Physical and sexual abuse has many devastating effects on a child’s psyche, but a recent study published online in the Journal of Adolescent Health shows that it also affects physiology. According to MedicalNewsToday.com, researchers have identified a link between the age at menarche, or when your daughter first menstruates, and childhood physical and sexual abuse.
The typical age for girls to first get their periods is sometime between 11 and 15 years. But the researchers, after going over data from 68,505 women who participated a nurses’ health study, found that those who reported having suffered severe physical abuse when they were kids were 50 percent more likely to get their periods late (after 15). On the other hand, those who had reported sexual abuse in childhood were 49 percent more likely to experience early onset menarche, meaning they got their periods before they reached the age of 11.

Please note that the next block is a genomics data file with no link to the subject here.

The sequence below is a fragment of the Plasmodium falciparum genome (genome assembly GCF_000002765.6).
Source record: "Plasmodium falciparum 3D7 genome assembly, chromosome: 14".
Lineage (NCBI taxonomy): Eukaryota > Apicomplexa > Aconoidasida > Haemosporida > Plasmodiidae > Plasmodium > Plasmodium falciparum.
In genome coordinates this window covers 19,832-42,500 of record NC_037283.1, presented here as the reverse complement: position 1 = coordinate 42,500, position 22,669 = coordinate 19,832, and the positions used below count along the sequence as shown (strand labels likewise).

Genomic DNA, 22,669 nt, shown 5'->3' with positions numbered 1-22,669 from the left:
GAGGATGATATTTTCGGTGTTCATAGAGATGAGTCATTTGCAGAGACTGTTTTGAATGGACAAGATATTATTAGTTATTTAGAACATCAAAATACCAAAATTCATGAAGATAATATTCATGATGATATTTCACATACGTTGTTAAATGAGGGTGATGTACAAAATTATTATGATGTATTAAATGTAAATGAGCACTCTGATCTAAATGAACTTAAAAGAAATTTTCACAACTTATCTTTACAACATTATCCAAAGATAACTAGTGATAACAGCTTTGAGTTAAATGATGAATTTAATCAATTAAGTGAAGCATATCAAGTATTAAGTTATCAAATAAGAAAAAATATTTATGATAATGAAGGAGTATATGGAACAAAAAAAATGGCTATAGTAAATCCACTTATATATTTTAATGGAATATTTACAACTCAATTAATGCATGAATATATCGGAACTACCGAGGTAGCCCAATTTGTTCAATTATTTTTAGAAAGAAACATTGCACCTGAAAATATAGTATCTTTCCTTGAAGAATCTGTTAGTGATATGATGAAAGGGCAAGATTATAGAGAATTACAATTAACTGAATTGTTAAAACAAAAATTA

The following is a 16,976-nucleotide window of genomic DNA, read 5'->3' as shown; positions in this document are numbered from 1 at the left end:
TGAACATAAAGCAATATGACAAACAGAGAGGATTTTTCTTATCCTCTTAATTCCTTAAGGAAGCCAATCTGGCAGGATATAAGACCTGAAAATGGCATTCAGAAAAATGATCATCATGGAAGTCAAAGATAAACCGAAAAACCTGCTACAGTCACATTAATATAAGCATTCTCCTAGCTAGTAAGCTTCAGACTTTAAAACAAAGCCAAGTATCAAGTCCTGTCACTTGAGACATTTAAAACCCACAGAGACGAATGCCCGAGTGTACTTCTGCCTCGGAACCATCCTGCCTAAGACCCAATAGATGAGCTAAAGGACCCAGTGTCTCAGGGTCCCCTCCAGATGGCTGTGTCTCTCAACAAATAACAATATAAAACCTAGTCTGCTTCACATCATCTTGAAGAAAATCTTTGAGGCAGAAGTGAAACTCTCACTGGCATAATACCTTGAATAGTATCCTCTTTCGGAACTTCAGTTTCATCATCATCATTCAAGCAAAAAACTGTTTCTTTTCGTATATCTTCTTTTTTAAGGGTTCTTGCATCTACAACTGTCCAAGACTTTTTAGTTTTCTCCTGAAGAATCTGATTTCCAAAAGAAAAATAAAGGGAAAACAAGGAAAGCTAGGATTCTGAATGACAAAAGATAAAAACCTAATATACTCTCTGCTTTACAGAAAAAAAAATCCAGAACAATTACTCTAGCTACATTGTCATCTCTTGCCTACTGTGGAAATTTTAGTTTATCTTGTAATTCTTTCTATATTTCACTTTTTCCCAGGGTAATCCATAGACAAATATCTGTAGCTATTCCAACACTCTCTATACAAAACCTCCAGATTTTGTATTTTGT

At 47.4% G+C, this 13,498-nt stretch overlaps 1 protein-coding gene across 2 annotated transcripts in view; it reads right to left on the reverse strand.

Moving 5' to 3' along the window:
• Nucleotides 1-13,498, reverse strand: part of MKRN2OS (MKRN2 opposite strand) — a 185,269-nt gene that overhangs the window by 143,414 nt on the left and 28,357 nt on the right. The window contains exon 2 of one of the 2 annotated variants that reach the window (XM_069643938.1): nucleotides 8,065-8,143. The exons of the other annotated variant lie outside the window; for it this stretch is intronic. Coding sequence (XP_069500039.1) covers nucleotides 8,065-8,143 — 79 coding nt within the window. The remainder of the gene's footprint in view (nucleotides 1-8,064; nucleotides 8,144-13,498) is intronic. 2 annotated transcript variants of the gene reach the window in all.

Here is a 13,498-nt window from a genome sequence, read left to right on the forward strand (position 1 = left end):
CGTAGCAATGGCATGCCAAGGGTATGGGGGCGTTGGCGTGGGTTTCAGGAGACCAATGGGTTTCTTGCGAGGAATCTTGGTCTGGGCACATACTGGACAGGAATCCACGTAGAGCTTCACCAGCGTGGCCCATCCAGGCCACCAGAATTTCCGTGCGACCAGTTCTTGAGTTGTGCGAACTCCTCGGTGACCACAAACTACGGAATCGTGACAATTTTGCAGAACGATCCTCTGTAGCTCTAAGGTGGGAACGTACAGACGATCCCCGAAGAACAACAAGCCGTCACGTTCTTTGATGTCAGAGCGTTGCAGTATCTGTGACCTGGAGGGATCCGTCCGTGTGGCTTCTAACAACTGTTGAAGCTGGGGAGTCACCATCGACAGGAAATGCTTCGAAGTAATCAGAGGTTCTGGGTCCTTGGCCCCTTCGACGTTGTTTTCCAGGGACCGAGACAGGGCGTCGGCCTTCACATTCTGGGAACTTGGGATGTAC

These findings are significant because early and late onset menarche have been linked with other health issues. Girls who get their periods early may up their risks of cancer, depression, cardiovascular disease, and metabolic dysfunction, while girls who get their periods late may also risk depression along with lower bone mineral density, which in turn ups the risk of developing osteoporosis.
(Photo by janet isn’t real via Flickr Creative Commons; used for illustrative purposes only.)